10 Warning Signs Your Dog Might Have Heatstroke

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Last Updated on January 12, 2021

Before we even jump to the heatstroke symptoms, let’s talk about what is a heatstroke. A heat stroke is something that happens when our bodies overheat. One of the leading causes of stroke is being exposed to high temperatures for a long time, making your body temperature rise considerably. When it comes to dogs, if their body temperature is 103°F or 39.4°C, know that it is not normal, and you should check that out. And if their body temperature is at 106°F (41°F) or more than your dog is experiencing a heatstroke and you should do something about it as soon as possible! But unfortunately, we don’t always have a thermometer with us, so how can you tell if your dog is having a heart stroke? Here, we will give you a list of stroke symptoms your dog might have, and in the end, we will provide you with some tips on how you can treat a heat stroke in dogs.

1. Your dog is panting a lot

Even though panting is normal for dogs, you have to pay attention and notice when the panting is becoming more like hyperventilation. If your dog is panting non-stop, especially during a hot day, rush to them and give them fresh water. If needed, place your dog in a cool area where they can rest. You need to pay extra attention if you have certain dog breeds like pugs because their faces are flatter than other dogs, so they cannot pant effectively, which makes them more prone to a heat stroke.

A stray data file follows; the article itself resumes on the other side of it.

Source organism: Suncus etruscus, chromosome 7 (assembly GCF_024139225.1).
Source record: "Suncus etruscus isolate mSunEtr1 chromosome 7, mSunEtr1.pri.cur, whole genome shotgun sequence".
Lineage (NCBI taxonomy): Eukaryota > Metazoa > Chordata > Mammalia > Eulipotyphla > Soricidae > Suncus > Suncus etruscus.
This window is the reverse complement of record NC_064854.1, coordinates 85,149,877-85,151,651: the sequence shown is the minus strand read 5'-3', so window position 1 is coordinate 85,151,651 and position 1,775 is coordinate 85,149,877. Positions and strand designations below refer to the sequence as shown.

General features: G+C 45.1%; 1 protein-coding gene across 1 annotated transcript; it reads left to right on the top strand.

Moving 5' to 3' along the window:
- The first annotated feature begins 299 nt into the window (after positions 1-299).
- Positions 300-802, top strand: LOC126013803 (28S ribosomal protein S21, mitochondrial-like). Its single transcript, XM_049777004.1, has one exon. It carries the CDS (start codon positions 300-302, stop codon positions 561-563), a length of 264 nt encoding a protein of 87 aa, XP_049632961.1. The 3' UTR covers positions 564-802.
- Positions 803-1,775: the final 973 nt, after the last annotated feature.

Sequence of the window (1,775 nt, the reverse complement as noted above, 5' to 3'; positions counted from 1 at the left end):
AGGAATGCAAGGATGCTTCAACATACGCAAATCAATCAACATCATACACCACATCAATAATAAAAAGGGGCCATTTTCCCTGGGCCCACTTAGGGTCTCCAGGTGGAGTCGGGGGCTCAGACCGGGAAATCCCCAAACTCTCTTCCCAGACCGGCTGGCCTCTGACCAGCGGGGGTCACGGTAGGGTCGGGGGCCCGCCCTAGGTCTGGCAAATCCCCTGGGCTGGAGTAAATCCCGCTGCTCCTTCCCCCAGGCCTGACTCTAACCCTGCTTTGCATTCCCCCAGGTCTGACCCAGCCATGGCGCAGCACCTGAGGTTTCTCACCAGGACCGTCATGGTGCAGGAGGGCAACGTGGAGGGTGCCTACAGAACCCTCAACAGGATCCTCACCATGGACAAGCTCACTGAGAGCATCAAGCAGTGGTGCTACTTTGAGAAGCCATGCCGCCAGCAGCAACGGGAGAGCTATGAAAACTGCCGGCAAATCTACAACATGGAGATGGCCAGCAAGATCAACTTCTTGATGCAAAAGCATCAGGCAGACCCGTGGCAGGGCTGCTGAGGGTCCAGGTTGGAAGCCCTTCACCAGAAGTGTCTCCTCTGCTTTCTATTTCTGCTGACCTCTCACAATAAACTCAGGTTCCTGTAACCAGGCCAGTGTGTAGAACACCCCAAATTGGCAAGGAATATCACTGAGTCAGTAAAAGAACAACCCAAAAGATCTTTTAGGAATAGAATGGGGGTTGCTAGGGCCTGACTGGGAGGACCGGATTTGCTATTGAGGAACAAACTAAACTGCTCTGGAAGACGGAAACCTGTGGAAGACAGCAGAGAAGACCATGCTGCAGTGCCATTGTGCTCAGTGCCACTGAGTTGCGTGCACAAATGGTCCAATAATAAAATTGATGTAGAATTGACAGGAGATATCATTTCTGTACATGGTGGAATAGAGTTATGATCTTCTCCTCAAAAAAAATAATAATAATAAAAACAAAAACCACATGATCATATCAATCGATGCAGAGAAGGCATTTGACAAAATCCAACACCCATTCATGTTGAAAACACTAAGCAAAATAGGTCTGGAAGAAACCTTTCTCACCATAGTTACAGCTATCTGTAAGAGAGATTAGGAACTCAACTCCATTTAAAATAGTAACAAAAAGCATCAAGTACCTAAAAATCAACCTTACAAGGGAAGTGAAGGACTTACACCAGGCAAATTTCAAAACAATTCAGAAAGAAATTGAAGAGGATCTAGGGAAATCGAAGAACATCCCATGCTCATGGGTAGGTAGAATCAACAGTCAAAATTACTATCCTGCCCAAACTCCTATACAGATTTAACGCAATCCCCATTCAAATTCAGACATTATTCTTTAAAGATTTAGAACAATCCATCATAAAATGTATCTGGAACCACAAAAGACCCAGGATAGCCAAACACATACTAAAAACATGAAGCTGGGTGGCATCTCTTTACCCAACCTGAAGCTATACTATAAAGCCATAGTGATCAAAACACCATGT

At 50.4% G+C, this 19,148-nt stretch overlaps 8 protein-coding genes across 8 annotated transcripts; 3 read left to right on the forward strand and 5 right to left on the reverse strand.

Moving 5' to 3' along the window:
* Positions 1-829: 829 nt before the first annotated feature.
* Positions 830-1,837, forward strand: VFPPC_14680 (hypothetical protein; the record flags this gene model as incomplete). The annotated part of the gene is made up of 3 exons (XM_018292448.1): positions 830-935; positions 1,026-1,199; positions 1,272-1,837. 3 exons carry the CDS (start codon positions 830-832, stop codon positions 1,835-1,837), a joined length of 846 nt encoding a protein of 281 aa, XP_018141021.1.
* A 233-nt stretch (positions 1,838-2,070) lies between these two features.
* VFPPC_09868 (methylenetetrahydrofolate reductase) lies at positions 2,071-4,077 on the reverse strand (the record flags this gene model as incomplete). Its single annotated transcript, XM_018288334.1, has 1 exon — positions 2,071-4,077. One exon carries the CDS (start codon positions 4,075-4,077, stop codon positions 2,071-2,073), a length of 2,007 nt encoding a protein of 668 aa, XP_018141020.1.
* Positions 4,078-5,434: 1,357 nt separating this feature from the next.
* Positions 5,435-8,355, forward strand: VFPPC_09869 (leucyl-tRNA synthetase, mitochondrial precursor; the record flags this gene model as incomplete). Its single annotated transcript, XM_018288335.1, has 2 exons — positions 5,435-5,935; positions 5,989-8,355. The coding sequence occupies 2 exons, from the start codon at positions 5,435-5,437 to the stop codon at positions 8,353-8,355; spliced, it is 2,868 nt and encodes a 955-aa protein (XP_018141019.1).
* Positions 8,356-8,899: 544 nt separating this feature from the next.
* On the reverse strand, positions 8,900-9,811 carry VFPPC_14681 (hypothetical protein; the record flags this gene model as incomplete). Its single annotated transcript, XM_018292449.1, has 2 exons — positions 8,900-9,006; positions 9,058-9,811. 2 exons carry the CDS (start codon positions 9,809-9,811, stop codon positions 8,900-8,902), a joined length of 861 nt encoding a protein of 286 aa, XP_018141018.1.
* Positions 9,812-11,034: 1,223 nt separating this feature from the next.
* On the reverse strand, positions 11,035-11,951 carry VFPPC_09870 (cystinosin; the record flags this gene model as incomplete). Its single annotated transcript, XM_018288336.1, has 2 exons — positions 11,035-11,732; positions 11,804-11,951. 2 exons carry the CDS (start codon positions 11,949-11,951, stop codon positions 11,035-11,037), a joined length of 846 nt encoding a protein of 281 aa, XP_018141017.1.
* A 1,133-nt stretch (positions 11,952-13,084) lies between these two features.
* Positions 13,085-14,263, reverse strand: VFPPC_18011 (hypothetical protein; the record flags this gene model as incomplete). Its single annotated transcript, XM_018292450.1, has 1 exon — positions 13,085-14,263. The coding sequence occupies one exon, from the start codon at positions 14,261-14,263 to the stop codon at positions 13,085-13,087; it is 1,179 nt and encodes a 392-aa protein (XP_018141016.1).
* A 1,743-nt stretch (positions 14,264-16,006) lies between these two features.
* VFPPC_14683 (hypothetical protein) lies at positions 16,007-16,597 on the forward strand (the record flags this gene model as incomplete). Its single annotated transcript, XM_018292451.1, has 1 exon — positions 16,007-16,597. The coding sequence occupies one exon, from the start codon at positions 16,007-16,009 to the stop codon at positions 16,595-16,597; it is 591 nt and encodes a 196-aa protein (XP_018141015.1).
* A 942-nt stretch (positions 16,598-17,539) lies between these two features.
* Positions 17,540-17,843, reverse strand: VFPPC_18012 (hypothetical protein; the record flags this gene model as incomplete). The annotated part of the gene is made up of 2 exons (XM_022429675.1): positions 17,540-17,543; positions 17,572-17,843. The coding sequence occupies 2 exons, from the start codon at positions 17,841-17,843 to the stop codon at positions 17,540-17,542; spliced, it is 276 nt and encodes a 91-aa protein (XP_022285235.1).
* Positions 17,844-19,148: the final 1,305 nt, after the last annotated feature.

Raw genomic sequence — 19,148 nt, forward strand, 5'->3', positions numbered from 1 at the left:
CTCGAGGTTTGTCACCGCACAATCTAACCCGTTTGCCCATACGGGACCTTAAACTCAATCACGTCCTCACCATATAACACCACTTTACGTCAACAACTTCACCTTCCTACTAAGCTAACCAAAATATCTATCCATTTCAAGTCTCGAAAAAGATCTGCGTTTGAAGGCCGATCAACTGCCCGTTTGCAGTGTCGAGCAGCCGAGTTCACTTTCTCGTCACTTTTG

2. Dehydration

Dehydration doesn’t always mean your dog is overheated, but it can be one of the signs of heatstroke. But how do you know that dog is dehydrated? A tip we can give you is to always look at their nose. Normally, dogs have wet or humid noses; if it’s dry, they are probably dehydrated. Tiredness and darkness around the eye is also a symptom that something is not right.

3. Your dog is not peeing

Not being able to pee is a consequence of severe dehydration that can be related to a heat stroke. An adult dog produces between 10 and 20ml of urine every day for each pound of their body weight. Of course, you’re not going to measure your dog’s pee, but just so you get the idea, approximately, every adult dog has to go outside at least three or even five times a day to pee. Start counting how many times your dog is peeing per day and, if possible, check if it’s in small quantities a lot of times if so it might be time to call your vet.
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